UNIVERSITY OF TEXAS HEALTH SCIENCE CENTER AT HOUSTON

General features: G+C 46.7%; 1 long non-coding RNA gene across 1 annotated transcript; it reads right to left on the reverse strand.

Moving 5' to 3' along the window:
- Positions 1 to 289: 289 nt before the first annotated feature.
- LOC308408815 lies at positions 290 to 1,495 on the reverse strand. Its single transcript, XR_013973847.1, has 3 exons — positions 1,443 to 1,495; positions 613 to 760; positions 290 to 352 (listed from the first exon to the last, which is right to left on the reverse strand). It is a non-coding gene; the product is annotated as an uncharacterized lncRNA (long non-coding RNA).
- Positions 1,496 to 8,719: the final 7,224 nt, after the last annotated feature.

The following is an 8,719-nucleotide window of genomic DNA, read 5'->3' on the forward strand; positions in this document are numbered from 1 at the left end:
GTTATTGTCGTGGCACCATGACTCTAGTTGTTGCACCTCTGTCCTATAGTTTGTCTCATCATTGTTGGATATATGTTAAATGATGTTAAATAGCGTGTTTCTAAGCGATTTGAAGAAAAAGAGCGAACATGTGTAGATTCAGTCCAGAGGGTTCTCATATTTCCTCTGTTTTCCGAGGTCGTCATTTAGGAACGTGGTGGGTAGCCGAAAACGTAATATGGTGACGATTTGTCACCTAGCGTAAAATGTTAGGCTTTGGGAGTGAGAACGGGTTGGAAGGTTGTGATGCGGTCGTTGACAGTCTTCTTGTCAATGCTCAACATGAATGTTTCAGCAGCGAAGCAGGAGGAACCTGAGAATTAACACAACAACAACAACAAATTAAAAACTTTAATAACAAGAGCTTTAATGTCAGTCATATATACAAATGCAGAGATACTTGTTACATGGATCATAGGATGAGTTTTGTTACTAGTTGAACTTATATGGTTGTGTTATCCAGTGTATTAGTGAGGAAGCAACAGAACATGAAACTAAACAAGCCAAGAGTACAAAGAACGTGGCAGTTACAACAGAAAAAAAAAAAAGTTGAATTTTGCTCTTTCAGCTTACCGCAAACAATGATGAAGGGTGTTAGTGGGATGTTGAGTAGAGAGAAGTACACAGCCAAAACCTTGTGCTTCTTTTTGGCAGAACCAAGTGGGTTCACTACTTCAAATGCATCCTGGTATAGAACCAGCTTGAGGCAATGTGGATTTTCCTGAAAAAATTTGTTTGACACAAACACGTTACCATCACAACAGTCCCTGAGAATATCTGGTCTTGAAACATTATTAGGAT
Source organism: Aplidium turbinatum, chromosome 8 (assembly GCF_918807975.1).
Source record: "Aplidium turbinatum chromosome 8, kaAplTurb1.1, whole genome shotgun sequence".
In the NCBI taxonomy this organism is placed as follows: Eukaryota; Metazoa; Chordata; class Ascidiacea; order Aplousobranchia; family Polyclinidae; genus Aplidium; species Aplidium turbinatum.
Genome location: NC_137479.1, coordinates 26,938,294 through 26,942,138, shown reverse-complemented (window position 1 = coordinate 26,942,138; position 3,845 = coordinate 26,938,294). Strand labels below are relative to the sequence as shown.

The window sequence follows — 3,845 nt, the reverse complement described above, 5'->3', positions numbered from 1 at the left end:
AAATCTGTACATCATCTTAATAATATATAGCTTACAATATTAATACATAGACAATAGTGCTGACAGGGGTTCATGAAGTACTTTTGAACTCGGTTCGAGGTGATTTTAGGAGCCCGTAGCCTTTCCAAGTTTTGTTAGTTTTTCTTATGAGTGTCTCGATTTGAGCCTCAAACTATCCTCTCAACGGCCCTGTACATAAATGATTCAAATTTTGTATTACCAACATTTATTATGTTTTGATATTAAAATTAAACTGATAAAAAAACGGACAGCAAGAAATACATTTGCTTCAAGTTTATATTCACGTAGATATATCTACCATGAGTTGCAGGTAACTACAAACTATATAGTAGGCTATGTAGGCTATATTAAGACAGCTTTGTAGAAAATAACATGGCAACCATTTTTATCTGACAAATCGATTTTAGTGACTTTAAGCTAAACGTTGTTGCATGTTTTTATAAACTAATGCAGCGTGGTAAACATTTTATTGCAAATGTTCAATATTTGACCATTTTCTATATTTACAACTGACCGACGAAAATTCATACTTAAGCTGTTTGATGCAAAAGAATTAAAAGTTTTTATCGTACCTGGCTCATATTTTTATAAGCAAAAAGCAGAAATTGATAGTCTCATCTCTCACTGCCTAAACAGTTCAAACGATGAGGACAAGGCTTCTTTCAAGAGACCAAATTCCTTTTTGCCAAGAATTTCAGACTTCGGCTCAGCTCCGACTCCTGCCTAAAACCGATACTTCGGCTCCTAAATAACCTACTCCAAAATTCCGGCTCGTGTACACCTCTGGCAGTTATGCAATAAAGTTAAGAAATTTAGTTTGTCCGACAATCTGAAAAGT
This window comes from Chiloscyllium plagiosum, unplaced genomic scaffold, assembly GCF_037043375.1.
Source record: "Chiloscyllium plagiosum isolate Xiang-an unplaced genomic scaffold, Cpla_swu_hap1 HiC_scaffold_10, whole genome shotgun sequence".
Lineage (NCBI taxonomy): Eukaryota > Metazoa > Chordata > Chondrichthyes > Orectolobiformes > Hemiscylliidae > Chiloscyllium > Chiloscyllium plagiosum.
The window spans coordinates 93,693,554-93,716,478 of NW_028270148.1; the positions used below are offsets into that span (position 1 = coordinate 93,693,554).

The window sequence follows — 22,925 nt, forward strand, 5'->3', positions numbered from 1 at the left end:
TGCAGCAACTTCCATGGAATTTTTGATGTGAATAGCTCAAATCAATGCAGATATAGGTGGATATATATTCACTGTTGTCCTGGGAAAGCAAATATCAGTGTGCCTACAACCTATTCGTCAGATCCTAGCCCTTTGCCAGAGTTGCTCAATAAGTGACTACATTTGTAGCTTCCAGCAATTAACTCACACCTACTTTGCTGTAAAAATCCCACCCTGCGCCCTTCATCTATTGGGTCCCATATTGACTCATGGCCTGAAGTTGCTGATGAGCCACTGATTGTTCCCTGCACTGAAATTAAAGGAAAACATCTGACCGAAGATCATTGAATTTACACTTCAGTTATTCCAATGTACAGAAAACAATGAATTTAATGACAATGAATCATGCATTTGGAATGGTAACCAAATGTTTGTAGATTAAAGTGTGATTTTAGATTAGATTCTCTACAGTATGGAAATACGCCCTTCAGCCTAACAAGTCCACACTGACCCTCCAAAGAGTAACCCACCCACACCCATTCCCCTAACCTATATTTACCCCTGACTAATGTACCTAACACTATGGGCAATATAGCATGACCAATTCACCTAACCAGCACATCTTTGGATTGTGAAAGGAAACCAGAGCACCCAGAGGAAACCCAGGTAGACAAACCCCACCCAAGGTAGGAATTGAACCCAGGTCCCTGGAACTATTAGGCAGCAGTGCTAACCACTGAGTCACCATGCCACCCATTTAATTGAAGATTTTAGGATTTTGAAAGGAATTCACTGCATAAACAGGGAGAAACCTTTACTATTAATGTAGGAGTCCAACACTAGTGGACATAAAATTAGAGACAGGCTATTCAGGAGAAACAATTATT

Cellular transplantation of lung stem/progenitor cells represents a potential therapeutic approach for a variety of inherited lung diseases. Crucial to the success of such a therapeutic strategy is that the transplanted cells and their progeny are corrected (both genotypically and phenotypically) for the disease-causing mutation and that the transplanted cells do not elicit an immune response in the recipient. Recently developed methodologies for generating induced pluripotent stem (iPS) cells and zinc finger nuclease (ZFN)-mediated genome editing make possible, in principle: a) the generation of autologous, patient-specific iPS cells carrying inherited genetic mutations; b) specific correction of the responsible genetic mutation in chromosomal DNA of the autologous iPS cells, and c) in vitro differentiation of iPS cells into various cell types required for cell transplantation therapy. We propose to employ this approach to generate corrected, autologous iPS cells for patients with either Surfactant Protein B (SP-B) Deficiency or Cystic Fibrosis (CF). For SP-B deficiency we will further generate corrected lung progenitor cells (lung alveolar epithelial type II cells; ATII) with the potential for cellular therapy of patients with this disease. This potentially high-impact two year project brings together the complementary expertise of two highly qualified principal investigators: one (Brian R. Davis) experienced in the generation/characterization of iPS cells together with ZFN-mediated genome editing, the other (Rick A. Wetsel) experienced in directed, in vitro differentiation of human pluripotent stem cells to lung progenitor cells and transplantation of such progenitor cells into mouse lung. This novel convergence of methodologies represents a paradigm applicable to cellular therapy of other single-gene caused diseases of the lung, heart, and blood systems. The objective of this project is to generate corrected, patient-specific lung progenitor cells for cell transplantation therapy of patients with inherited lung disease. It represents a novel convergence of methodologies for generation of autologous, pluripotent stem cells from somatic cells, efficient site-specific correction of genetic mutations in chromosomal DNA, and directed differentiation of pluripotent cells to cell types appropriate for transplantation.